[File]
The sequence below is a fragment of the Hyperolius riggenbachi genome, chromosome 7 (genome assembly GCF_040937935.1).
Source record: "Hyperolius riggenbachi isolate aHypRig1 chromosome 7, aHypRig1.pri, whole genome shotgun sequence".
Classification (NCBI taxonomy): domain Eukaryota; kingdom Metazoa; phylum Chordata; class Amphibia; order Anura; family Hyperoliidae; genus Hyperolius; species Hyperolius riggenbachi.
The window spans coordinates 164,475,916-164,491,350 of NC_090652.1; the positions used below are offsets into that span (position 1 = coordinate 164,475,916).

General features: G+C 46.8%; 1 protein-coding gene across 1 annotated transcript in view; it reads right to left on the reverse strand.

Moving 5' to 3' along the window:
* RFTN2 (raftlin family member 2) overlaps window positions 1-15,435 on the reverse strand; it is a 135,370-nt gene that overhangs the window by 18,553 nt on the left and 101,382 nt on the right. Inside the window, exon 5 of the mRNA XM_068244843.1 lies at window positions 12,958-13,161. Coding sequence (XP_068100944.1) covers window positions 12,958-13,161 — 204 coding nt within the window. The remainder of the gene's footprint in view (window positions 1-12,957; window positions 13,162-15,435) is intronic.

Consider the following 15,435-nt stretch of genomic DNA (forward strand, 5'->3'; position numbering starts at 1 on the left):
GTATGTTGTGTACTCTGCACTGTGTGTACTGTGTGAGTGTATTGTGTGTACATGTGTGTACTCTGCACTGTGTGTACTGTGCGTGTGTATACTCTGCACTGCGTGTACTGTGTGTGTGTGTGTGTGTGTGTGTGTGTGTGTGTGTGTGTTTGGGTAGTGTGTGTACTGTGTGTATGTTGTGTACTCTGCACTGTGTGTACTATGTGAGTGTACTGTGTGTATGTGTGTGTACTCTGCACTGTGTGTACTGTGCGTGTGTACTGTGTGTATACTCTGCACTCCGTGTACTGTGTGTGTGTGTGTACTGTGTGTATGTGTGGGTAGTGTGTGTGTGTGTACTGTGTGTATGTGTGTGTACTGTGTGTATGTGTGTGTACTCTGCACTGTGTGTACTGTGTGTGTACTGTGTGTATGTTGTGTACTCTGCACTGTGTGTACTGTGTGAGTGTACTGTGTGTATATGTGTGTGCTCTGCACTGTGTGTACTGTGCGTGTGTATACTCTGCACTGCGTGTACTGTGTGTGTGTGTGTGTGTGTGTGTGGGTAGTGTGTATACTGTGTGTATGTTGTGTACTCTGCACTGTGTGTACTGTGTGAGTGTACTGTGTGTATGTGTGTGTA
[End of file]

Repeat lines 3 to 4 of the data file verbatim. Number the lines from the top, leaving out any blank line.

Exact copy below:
Classification (NCBI taxonomy): domain Eukaryota; kingdom Metazoa; phylum Chordata; class Amphibia; order Anura; family Hyperoliidae; genus Hyperolius; species Hyperolius riggenbachi.
The window spans coordinates 164,475,916-164,491,350 of NC_090652.1; the positions used below are offsets into that span (position 1 = coordinate 164,475,916).